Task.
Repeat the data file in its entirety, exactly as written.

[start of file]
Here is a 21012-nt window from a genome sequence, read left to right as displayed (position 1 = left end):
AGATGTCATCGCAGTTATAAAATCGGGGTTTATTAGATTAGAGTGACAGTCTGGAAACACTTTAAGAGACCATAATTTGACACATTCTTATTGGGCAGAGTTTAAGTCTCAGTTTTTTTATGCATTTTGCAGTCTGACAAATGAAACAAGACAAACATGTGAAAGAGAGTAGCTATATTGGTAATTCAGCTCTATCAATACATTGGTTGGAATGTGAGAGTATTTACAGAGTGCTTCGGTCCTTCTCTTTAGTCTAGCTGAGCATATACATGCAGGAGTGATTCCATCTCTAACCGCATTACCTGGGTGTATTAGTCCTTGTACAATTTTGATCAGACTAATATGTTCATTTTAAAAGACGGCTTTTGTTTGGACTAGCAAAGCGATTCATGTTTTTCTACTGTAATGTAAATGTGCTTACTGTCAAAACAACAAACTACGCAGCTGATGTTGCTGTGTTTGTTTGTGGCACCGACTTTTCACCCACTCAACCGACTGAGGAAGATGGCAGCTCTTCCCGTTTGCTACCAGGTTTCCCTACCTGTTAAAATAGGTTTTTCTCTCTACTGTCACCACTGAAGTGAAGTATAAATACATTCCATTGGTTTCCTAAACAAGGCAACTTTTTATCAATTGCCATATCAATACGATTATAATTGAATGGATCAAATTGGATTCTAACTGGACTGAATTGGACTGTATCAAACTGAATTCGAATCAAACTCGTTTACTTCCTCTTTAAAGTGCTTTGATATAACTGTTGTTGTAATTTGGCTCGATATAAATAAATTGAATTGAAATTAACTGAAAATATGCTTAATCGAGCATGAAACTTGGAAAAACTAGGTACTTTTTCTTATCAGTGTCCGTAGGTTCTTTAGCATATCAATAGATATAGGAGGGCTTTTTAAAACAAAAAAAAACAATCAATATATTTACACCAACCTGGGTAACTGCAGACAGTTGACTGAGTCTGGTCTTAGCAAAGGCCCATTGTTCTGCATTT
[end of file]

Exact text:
Here is a 21012-nt window from a genome sequence, read left to right as displayed (position 1 = left end):
AGATGTCATCGCAGTTATAAAATCGGGGTTTATTAGATTAGAGTGACAGTCTGGAAACACTTTAAGAGACCATAATTTGACACATTCTTATTGGGCAGAGTTTAAGTCTCAGTTTTTTTATGCATTTTGCAGTCTGACAAATGAAACAAGACAAACATGTGAAAGAGAGTAGCTATATTGGTAATTCAGCTCTATCAATACATTGGTTGGAATGTGAGAGTATTTACAGAGTGCTTCGGTCCTTCTCTTTAGTCTAGCTGAGCATATACATGCAGGAGTGATTCCATCTCTAACCGCATTACCTGGGTGTATTAGTCCTTGTACAATTTTGATCAGACTAATATGTTCATTTTAAAAGACGGCTTTTGTTTGGACTAGCAAAGCGATTCATGTTTTTCTACTGTAATGTAAATGTGCTTACTGTCAAAACAACAAACTACGCAGCTGATGTTGCTGTGTTTGTTTGTGGCACCGACTTTTCACCCACTCAACCGACTGAGGAAGATGGCAGCTCTTCCCGTTTGCTACCAGGTTTCCCTACCTGTTAAAATAGGTTTTTCTCTCTACTGTCACCACTGAAGTGAAGTATAAATACATTCCATTGGTTTCCTAAACAAGGCAACTTTTTATCAATTGCCATATCAATACGATTATAATTGAATGGATCAAATTGGATTCTAACTGGACTGAATTGGACTGTATCAAACTGAATTCGAATCAAACTCGTTTACTTCCTCTTTAAAGTGCTTTGATATAACTGTTGTTGTAATTTGGCTCGATATAAATAAATTGAATTGAAATTAACTGAAAATATGCTTAATCGAGCATGAAACTTGGAAAAACTAGGTACTTTTTCTTATCAGTGTCCGTAGGTTCTTTAGCATATCAATAGATATAGGAGGGCTTTTTAAAACAAAAAAAAACAATCAATATATTTACACCAACCTGGGTAACTGCAGACAGTTGACTGAGTCTGGTCTTAGCAAAGGCCCATTGTTCTGCATTT